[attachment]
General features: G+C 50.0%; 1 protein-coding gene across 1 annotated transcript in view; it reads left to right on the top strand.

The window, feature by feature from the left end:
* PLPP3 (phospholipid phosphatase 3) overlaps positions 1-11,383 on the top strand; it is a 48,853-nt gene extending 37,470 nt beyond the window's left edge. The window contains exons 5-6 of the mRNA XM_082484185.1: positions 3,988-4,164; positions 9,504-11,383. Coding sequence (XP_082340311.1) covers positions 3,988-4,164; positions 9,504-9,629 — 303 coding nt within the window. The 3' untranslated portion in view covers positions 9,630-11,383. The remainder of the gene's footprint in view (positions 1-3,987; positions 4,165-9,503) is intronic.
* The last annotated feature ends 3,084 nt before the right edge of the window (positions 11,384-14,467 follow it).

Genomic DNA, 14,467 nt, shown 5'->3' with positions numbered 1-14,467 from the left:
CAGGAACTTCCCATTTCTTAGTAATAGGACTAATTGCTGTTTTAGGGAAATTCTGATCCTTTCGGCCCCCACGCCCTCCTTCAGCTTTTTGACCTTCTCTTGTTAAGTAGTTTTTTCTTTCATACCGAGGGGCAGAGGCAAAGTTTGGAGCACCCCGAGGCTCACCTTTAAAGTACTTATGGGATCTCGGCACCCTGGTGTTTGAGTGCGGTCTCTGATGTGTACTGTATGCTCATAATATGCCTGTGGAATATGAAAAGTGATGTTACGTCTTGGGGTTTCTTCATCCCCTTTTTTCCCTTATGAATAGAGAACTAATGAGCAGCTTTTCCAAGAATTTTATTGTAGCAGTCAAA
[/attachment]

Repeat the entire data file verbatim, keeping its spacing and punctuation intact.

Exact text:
General features: G+C 50.0%; 1 protein-coding gene across 1 annotated transcript in view; it reads left to right on the top strand.

The window, feature by feature from the left end:
* PLPP3 (phospholipid phosphatase 3) overlaps positions 1-11,383 on the top strand; it is a 48,853-nt gene extending 37,470 nt beyond the window's left edge. The window contains exons 5-6 of the mRNA XM_082484185.1: positions 3,988-4,164; positions 9,504-11,383. Coding sequence (XP_082340311.1) covers positions 3,988-4,164; positions 9,504-9,629 — 303 coding nt within the window. The 3' untranslated portion in view covers positions 9,630-11,383. The remainder of the gene's footprint in view (positions 1-3,987; positions 4,165-9,503) is intronic.
* The last annotated feature ends 3,084 nt before the right edge of the window (positions 11,384-14,467 follow it).

Genomic DNA, 14,467 nt, shown 5'->3' with positions numbered 1-14,467 from the left:
CAGGAACTTCCCATTTCTTAGTAATAGGACTAATTGCTGTTTTAGGGAAATTCTGATCCTTTCGGCCCCCACGCCCTCCTTCAGCTTTTTGACCTTCTCTTGTTAAGTAGTTTTTTCTTTCATACCGAGGGGCAGAGGCAAAGTTTGGAGCACCCCGAGGCTCACCTTTAAAGTACTTATGGGATCTCGGCACCCTGGTGTTTGAGTGCGGTCTCTGATGTGTACTGTATGCTCATAATATGCCTGTGGAATATGAAAAGTGATGTTACGTCTTGGGGTTTCTTCATCCCCTTTTTTCCCTTATGAATAGAGAACTAATGAGCAGCTTTTCCAAGAATTTTATTGTAGCAGTCAAA